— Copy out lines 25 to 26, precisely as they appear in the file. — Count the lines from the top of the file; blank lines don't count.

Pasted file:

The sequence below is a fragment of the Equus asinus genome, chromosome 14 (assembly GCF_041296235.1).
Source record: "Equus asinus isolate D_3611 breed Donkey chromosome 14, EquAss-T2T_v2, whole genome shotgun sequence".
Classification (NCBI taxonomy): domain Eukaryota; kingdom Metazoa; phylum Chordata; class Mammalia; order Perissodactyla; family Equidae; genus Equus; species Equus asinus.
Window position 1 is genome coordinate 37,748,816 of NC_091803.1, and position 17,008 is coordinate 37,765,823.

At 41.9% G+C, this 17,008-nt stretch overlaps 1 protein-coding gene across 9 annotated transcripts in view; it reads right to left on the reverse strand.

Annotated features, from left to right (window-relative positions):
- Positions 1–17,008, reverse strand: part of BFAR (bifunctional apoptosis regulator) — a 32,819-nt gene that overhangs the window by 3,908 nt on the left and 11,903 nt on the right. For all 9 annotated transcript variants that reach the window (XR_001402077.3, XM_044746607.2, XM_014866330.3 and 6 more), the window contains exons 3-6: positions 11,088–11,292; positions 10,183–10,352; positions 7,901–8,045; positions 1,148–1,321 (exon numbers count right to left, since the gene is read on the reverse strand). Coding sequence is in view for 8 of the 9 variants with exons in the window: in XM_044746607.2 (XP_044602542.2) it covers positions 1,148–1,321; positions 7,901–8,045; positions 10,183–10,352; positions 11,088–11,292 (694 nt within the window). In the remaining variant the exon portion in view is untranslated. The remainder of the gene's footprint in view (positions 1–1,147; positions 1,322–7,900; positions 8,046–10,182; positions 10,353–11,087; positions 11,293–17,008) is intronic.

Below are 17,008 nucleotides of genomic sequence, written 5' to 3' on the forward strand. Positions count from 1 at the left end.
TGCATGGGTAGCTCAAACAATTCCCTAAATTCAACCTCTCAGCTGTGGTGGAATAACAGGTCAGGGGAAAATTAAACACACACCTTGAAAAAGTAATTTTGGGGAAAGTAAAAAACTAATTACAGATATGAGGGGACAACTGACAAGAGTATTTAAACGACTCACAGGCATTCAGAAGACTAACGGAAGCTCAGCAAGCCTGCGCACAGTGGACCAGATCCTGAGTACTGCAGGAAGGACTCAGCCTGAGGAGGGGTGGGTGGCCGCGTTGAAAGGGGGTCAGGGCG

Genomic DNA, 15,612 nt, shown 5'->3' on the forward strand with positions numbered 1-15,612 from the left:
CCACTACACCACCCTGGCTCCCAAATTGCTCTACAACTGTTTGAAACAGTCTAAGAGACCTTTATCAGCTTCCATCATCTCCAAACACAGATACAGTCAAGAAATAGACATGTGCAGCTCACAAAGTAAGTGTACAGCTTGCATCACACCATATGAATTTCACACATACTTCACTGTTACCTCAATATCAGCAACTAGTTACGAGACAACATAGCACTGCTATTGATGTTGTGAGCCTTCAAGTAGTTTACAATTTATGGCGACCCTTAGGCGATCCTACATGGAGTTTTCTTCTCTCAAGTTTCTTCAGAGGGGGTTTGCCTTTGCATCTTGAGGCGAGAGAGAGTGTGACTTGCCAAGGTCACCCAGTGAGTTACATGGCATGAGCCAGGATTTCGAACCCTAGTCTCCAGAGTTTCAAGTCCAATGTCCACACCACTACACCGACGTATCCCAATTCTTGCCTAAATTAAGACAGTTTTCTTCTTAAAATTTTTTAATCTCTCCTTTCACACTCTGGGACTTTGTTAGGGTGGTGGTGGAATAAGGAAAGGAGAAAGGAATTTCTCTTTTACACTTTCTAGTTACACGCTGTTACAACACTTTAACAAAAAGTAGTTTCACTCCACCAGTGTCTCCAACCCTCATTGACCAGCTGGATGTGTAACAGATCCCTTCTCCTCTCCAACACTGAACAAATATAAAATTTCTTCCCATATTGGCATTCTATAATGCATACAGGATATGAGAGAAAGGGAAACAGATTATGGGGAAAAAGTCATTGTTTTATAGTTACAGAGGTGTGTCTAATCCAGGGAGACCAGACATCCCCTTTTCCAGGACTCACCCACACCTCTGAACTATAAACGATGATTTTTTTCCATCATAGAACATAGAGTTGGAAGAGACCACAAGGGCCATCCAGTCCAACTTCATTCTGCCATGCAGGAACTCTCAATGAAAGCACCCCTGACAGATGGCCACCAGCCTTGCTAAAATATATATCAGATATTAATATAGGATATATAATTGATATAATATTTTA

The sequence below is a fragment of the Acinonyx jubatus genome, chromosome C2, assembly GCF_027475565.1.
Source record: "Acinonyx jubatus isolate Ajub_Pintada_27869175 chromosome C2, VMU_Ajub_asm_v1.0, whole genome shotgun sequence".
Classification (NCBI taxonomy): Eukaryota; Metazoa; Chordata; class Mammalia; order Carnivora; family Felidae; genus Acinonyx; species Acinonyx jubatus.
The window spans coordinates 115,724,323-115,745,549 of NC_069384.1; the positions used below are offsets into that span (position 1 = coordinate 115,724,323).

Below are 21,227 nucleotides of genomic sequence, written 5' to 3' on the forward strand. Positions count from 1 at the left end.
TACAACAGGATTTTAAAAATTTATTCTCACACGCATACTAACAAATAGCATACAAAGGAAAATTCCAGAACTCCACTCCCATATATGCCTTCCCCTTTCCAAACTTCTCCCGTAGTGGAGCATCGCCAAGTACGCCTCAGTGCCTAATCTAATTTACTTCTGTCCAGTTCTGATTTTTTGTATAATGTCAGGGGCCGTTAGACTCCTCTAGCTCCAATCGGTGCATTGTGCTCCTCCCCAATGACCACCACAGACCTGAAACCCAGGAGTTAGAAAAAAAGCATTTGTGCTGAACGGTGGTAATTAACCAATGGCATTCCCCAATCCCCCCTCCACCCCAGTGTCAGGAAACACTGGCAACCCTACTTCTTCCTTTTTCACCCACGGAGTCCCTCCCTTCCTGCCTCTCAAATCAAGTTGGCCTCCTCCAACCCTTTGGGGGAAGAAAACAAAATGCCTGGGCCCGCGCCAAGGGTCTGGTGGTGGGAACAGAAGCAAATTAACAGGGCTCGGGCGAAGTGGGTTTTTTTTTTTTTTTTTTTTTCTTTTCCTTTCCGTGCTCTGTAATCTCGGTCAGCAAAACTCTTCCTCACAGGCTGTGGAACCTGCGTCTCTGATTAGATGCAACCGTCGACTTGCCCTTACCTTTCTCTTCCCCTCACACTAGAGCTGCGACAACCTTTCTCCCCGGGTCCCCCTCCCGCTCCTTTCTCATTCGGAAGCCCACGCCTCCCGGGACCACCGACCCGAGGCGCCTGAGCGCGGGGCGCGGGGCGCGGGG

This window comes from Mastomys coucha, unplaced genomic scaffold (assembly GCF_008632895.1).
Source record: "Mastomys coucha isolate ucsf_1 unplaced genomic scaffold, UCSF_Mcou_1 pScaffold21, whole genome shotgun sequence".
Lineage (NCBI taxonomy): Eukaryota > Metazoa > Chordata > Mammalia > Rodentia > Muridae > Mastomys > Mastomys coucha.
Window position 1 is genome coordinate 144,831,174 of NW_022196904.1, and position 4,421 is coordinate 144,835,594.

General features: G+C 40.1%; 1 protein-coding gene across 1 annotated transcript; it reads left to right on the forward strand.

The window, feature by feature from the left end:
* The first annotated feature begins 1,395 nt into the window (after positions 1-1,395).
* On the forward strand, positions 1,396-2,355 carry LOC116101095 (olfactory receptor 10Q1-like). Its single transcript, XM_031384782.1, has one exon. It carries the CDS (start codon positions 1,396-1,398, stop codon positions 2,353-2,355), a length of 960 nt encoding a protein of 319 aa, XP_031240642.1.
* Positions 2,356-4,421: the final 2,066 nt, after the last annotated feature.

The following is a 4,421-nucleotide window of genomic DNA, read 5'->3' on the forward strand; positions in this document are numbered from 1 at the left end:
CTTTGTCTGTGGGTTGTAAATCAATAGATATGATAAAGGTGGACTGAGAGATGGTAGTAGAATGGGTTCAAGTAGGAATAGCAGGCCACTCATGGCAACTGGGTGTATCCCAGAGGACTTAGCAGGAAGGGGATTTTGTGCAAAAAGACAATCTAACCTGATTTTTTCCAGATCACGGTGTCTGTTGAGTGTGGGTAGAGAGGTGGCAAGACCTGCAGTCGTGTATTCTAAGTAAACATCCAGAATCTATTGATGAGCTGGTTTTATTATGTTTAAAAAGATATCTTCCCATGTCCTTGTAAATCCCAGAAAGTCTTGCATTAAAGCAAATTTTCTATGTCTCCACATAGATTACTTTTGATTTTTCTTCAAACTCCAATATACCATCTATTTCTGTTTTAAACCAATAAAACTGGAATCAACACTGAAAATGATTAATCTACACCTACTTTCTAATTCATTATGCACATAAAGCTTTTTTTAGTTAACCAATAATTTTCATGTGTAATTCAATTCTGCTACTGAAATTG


* On the forward strand, positions 1,396-2,355 carry LOC116101095 (olfactory receptor 10Q1-like). Its single transcript, XM_031384782.1, has one exon. It carries the CDS (start codon positions 1,396-1,398, stop codon positions 2,353-2,355), a length of 960 nt encoding a protein of 319 aa, XP_031240642.1.
* Positions 2,356-4,421: the final 2,066 nt, after the last annotated feature.